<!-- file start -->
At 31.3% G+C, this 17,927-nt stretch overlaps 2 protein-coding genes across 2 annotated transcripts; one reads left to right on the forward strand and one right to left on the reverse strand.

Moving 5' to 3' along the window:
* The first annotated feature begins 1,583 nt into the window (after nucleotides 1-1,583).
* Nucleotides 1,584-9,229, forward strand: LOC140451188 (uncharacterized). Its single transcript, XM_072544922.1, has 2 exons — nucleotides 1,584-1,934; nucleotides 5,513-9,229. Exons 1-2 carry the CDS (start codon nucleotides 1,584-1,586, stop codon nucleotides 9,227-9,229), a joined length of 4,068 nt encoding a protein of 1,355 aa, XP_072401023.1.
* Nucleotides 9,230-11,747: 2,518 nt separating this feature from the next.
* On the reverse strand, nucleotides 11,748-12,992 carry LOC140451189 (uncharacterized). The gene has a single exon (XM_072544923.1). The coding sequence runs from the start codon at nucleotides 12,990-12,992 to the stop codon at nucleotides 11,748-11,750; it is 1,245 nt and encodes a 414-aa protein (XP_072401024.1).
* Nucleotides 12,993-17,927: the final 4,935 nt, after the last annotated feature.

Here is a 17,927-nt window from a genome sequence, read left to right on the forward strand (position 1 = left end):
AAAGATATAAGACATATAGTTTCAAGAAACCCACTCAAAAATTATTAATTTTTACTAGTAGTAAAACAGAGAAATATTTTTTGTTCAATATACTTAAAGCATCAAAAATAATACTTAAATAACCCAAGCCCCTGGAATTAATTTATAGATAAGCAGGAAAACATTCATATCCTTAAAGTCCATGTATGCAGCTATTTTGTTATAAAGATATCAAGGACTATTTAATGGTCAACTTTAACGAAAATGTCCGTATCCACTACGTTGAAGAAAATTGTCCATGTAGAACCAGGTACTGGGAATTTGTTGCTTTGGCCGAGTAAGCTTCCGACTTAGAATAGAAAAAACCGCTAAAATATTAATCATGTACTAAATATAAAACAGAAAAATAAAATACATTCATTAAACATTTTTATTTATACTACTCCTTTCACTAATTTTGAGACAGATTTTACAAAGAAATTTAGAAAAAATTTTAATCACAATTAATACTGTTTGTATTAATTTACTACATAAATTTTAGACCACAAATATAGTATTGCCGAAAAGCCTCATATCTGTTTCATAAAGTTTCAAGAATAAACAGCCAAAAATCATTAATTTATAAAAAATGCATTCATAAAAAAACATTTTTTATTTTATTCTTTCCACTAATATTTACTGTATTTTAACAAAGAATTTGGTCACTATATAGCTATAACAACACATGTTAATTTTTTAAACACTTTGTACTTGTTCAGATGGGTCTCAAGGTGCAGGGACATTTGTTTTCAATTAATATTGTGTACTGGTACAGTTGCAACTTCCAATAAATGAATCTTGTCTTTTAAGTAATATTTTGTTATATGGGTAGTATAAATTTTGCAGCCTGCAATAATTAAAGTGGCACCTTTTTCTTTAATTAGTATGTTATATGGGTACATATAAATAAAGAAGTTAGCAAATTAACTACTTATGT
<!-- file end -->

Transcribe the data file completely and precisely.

At 31.3% G+C, this 17,927-nt stretch overlaps 2 protein-coding genes across 2 annotated transcripts; one reads left to right on the forward strand and one right to left on the reverse strand.

Moving 5' to 3' along the window:
* The first annotated feature begins 1,583 nt into the window (after nucleotides 1-1,583).
* Nucleotides 1,584-9,229, forward strand: LOC140451188 (uncharacterized). Its single transcript, XM_072544922.1, has 2 exons — nucleotides 1,584-1,934; nucleotides 5,513-9,229. Exons 1-2 carry the CDS (start codon nucleotides 1,584-1,586, stop codon nucleotides 9,227-9,229), a joined length of 4,068 nt encoding a protein of 1,355 aa, XP_072401023.1.
* Nucleotides 9,230-11,747: 2,518 nt separating this feature from the next.
* On the reverse strand, nucleotides 11,748-12,992 carry LOC140451189 (uncharacterized). The gene has a single exon (XM_072544923.1). The coding sequence runs from the start codon at nucleotides 12,990-12,992 to the stop codon at nucleotides 11,748-11,750; it is 1,245 nt and encodes a 414-aa protein (XP_072401024.1).
* Nucleotides 12,993-17,927: the final 4,935 nt, after the last annotated feature.

Here is a 17,927-nt window from a genome sequence, read left to right on the forward strand (position 1 = left end):
AAAGATATAAGACATATAGTTTCAAGAAACCCACTCAAAAATTATTAATTTTTACTAGTAGTAAAACAGAGAAATATTTTTTGTTCAATATACTTAAAGCATCAAAAATAATACTTAAATAACCCAAGCCCCTGGAATTAATTTATAGATAAGCAGGAAAACATTCATATCCTTAAAGTCCATGTATGCAGCTATTTTGTTATAAAGATATCAAGGACTATTTAATGGTCAACTTTAACGAAAATGTCCGTATCCACTACGTTGAAGAAAATTGTCCATGTAGAACCAGGTACTGGGAATTTGTTGCTTTGGCCGAGTAAGCTTCCGACTTAGAATAGAAAAAACCGCTAAAATATTAATCATGTACTAAATATAAAACAGAAAAATAAAATACATTCATTAAACATTTTTATTTATACTACTCCTTTCACTAATTTTGAGACAGATTTTACAAAGAAATTTAGAAAAAATTTTAATCACAATTAATACTGTTTGTATTAATTTACTACATAAATTTTAGACCACAAATATAGTATTGCCGAAAAGCCTCATATCTGTTTCATAAAGTTTCAAGAATAAACAGCCAAAAATCATTAATTTATAAAAAATGCATTCATAAAAAAACATTTTTTATTTTATTCTTTCCACTAATATTTACTGTATTTTAACAAAGAATTTGGTCACTATATAGCTATAACAACACATGTTAATTTTTTAAACACTTTGTACTTGTTCAGATGGGTCTCAAGGTGCAGGGACATTTGTTTTCAATTAATATTGTGTACTGGTACAGTTGCAACTTCCAATAAATGAATCTTGTCTTTTAAGTAATATTTTGTTATATGGGTAGTATAAATTTTGCAGCCTGCAATAATTAAAGTGGCACCTTTTTCTTTAATTAGTATGTTATATGGGTACATATAAATAAAGAAGTTAGCAAATTAACTACTTATGT